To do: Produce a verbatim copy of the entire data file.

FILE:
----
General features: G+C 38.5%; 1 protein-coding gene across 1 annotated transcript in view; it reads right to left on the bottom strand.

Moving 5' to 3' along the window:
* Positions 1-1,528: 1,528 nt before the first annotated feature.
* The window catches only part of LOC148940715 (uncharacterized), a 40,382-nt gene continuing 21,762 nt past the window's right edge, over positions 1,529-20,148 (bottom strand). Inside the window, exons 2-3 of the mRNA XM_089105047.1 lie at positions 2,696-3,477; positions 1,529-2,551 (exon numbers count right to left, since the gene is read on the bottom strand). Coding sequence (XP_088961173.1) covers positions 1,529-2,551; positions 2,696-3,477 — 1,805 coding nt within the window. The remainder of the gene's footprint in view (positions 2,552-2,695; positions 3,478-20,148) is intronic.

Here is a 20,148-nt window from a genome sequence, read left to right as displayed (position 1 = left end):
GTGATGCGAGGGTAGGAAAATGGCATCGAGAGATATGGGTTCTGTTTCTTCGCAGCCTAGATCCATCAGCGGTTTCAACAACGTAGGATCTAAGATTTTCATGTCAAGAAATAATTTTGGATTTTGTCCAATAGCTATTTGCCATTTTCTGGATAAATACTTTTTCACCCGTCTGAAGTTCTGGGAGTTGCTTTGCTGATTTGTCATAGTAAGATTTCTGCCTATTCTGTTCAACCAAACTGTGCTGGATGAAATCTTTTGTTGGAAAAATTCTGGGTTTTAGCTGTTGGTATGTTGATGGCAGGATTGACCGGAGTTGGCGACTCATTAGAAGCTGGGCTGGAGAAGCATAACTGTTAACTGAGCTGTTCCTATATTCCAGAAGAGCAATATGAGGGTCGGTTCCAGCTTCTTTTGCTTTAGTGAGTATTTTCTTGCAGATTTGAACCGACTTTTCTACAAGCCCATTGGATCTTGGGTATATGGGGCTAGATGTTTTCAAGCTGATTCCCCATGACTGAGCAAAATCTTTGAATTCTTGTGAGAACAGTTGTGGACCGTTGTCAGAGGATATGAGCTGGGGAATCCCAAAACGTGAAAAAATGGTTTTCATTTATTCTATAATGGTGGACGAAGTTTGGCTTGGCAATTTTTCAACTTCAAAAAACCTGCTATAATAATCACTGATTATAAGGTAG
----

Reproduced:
General features: G+C 38.5%; 1 protein-coding gene across 1 annotated transcript in view; it reads right to left on the bottom strand.

Moving 5' to 3' along the window:
* Positions 1-1,528: 1,528 nt before the first annotated feature.
* The window catches only part of LOC148940715 (uncharacterized), a 40,382-nt gene continuing 21,762 nt past the window's right edge, over positions 1,529-20,148 (bottom strand). Inside the window, exons 2-3 of the mRNA XM_089105047.1 lie at positions 2,696-3,477; positions 1,529-2,551 (exon numbers count right to left, since the gene is read on the bottom strand). Coding sequence (XP_088961173.1) covers positions 1,529-2,551; positions 2,696-3,477 — 1,805 coding nt within the window. The remainder of the gene's footprint in view (positions 2,552-2,695; positions 3,478-20,148) is intronic.

Here is a 20,148-nt window from a genome sequence, read left to right as displayed (position 1 = left end):
GTGATGCGAGGGTAGGAAAATGGCATCGAGAGATATGGGTTCTGTTTCTTCGCAGCCTAGATCCATCAGCGGTTTCAACAACGTAGGATCTAAGATTTTCATGTCAAGAAATAATTTTGGATTTTGTCCAATAGCTATTTGCCATTTTCTGGATAAATACTTTTTCACCCGTCTGAAGTTCTGGGAGTTGCTTTGCTGATTTGTCATAGTAAGATTTCTGCCTATTCTGTTCAACCAAACTGTGCTGGATGAAATCTTTTGTTGGAAAAATTCTGGGTTTTAGCTGTTGGTATGTTGATGGCAGGATTGACCGGAGTTGGCGACTCATTAGAAGCTGGGCTGGAGAAGCATAACTGTTAACTGAGCTGTTCCTATATTCCAGAAGAGCAATATGAGGGTCGGTTCCAGCTTCTTTTGCTTTAGTGAGTATTTTCTTGCAGATTTGAACCGACTTTTCTACAAGCCCATTGGATCTTGGGTATATGGGGCTAGATGTTTTCAAGCTGATTCCCCATGACTGAGCAAAATCTTTGAATTCTTGTGAGAACAGTTGTGGACCGTTGTCAGAGGATATGAGCTGGGGAATCCCAAAACGTGAAAAAATGGTTTTCATTTATTCTATAATGGTGGACGAAGTTTGGCTTGGCAATTTTTCAACTTCAAAAAACCTGCTATAATAATCACTGATTATAAGGTAG